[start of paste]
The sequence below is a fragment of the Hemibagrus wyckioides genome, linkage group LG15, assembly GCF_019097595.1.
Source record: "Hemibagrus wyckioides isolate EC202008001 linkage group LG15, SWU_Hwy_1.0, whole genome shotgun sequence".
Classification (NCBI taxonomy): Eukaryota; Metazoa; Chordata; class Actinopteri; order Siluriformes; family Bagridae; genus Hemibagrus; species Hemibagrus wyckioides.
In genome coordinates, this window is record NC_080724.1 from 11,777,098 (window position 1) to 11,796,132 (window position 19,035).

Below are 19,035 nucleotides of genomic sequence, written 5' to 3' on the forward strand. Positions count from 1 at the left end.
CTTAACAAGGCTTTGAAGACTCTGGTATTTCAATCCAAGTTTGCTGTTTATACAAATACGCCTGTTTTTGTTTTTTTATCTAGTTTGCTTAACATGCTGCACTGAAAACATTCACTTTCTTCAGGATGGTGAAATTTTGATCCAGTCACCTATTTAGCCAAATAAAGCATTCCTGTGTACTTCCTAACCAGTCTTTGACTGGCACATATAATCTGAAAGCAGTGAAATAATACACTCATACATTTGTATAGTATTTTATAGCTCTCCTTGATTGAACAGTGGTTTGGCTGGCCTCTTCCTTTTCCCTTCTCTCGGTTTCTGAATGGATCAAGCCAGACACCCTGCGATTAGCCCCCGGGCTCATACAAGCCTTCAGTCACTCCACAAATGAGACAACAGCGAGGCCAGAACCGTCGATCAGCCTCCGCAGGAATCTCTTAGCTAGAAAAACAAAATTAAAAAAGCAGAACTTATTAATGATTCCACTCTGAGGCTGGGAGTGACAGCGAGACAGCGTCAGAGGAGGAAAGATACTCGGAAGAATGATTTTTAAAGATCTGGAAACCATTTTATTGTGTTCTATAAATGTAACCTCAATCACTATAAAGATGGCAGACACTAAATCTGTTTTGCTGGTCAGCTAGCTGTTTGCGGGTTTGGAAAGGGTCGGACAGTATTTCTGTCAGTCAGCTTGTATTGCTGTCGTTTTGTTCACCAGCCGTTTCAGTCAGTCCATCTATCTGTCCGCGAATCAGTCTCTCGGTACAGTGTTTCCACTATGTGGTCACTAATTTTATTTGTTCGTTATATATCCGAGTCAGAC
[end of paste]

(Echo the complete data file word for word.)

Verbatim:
The sequence below is a fragment of the Hemibagrus wyckioides genome, linkage group LG15, assembly GCF_019097595.1.
Source record: "Hemibagrus wyckioides isolate EC202008001 linkage group LG15, SWU_Hwy_1.0, whole genome shotgun sequence".
Classification (NCBI taxonomy): Eukaryota; Metazoa; Chordata; class Actinopteri; order Siluriformes; family Bagridae; genus Hemibagrus; species Hemibagrus wyckioides.
In genome coordinates, this window is record NC_080724.1 from 11,777,098 (window position 1) to 11,796,132 (window position 19,035).

Below are 19,035 nucleotides of genomic sequence, written 5' to 3' on the forward strand. Positions count from 1 at the left end.
CTTAACAAGGCTTTGAAGACTCTGGTATTTCAATCCAAGTTTGCTGTTTATACAAATACGCCTGTTTTTGTTTTTTTATCTAGTTTGCTTAACATGCTGCACTGAAAACATTCACTTTCTTCAGGATGGTGAAATTTTGATCCAGTCACCTATTTAGCCAAATAAAGCATTCCTGTGTACTTCCTAACCAGTCTTTGACTGGCACATATAATCTGAAAGCAGTGAAATAATACACTCATACATTTGTATAGTATTTTATAGCTCTCCTTGATTGAACAGTGGTTTGGCTGGCCTCTTCCTTTTCCCTTCTCTCGGTTTCTGAATGGATCAAGCCAGACACCCTGCGATTAGCCCCCGGGCTCATACAAGCCTTCAGTCACTCCACAAATGAGACAACAGCGAGGCCAGAACCGTCGATCAGCCTCCGCAGGAATCTCTTAGCTAGAAAAACAAAATTAAAAAAGCAGAACTTATTAATGATTCCACTCTGAGGCTGGGAGTGACAGCGAGACAGCGTCAGAGGAGGAAAGATACTCGGAAGAATGATTTTTAAAGATCTGGAAACCATTTTATTGTGTTCTATAAATGTAACCTCAATCACTATAAAGATGGCAGACACTAAATCTGTTTTGCTGGTCAGCTAGCTGTTTGCGGGTTTGGAAAGGGTCGGACAGTATTTCTGTCAGTCAGCTTGTATTGCTGTCGTTTTGTTCACCAGCCGTTTCAGTCAGTCCATCTATCTGTCCGCGAATCAGTCTCTCGGTACAGTGTTTCCACTATGTGGTCACTAATTTTATTTGTTCGTTATATATCCGAGTCAGAC